From Legal Newsline

Mom of victim: Ultimatum from lawyer, paternity test led to regrettable settlement with Tony Stewart

By Ann Maher | May 5, 2018

PORT LEYDEN, N.Y. (Legal Newsline) – The mother of a race car driver killed nearly four years ago by famed NASCAR driver Tony Stewart says she felt cornered into settling her wrongful death lawsuit by her high-profile lawyer who threatened to abandon the case if it went to trial – an allegation disputed by the attorney.

From Pennsylvania Record

NFL alleges widespread fraud by unnamed plaintiffs lawyers, doctors in concussion settlement; Special investigator appropriate, class counsel says

By Nicholas Malfitano | Apr 30, 2018

PHILADELPHIA – If the National Football League has their way, sanctions will be issued and a special investigator will be appointed to the NFL’s $1 billion Concussion Settlement program, as the league alleges an independent claims administrator determined that 23 percent of the claims submitted to it were fraudulent.

Has Gorsuch ‘Gone Wobbly’ Already?

By Mark Pulliam | Apr 25, 2018

A Supreme Court decision on immigration that was not expected to be controversial instead attracted wide attention upon its release last week. The reason: Justice Neil Gorsuch, the much-heralded successor to the legendary Antonin Scalia, joined with the High Court’s four liberals to overturn an immigration statute on the grounds that it was “void for vagueness,” over the strenuous dissent of the court’s conservative bloc: Justices Clarence Thomas, Samuel Alito, and Anthony Kennedy, and Chief Justice John Roberts.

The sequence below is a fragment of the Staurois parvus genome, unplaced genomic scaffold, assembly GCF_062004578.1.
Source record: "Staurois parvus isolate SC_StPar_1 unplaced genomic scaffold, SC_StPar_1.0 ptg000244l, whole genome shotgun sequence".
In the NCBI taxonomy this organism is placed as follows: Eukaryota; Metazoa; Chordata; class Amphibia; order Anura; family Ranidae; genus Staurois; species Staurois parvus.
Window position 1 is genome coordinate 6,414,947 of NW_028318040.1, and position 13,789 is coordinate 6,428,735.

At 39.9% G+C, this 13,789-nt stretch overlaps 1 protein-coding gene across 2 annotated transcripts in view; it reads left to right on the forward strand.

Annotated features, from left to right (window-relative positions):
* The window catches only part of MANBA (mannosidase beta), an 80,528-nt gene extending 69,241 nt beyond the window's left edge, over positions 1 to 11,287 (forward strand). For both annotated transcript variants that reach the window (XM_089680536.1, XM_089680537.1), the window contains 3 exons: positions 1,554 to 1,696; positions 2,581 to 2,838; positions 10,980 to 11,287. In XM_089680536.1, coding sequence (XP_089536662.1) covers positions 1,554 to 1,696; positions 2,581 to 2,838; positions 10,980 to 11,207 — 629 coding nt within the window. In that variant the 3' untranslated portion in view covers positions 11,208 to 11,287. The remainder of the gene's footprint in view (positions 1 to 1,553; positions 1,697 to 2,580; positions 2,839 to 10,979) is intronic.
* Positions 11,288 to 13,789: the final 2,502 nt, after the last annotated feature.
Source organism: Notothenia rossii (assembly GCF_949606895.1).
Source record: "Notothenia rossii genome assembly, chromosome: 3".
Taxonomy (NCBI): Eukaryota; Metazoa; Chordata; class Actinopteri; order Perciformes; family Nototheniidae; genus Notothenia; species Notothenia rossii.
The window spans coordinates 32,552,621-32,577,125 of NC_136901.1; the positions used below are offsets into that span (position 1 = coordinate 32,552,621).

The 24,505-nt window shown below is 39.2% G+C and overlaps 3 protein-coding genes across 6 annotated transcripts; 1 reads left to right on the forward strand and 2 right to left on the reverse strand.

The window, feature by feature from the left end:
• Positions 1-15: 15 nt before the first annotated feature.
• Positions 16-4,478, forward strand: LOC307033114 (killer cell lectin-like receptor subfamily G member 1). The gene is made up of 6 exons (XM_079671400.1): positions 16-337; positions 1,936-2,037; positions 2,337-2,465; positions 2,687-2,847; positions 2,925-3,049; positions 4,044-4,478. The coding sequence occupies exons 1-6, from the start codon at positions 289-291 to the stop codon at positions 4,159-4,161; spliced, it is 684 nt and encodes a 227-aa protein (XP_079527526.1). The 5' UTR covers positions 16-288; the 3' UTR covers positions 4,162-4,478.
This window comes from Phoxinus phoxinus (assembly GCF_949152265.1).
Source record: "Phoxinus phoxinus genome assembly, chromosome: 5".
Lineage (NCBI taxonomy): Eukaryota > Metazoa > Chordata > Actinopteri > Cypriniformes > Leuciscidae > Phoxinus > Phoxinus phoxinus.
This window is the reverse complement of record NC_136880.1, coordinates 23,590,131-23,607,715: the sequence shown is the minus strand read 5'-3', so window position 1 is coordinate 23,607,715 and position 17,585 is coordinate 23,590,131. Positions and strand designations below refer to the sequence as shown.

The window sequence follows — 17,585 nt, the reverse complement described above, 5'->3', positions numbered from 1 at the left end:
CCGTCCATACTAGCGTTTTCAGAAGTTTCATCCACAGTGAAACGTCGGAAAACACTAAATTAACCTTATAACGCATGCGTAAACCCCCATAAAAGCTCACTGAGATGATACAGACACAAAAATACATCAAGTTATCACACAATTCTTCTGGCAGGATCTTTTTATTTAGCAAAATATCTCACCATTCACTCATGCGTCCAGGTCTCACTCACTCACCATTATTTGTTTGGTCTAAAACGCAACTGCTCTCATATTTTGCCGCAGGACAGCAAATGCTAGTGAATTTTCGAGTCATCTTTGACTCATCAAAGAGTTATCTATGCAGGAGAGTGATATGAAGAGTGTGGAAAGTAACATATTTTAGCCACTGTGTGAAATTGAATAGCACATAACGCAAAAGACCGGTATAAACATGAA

Former Peebles employee alleges owner Stage Stores failed to pay overtime

By Philip Gonzales | Mar 28, 2018

BROWNSVILLE – An Indiana woman alleges her former Houston-headquartered department store owner employer owes unpaid wages for overtime work.

Lino Graglia: The Happy Warrior Soldiers On

By Mark Pulliam | Mar 22, 2018

My law school years (1977-80) at the University of Texas were, in hindsight, close to idyllic. I loved my first-year professors, tuition at UT was dirt cheap, Austin was a wonderful place to live, and I reveled in the “college town” ambience, which was new to me. (Prior to arriving at UT, I had never attended a college football game. During my first year—when the Longhorns went undefeated in the regular season and Earl Campbell won the Heisman Trophy–I had season tickets on the 50-yard line at UT’s gigantic Memorial Stadium, for a pittance that even a broke law student could afford.) The post-game victory spectacle—honking horns on the Drag and the Tower lit up in orange—formed indelible memories.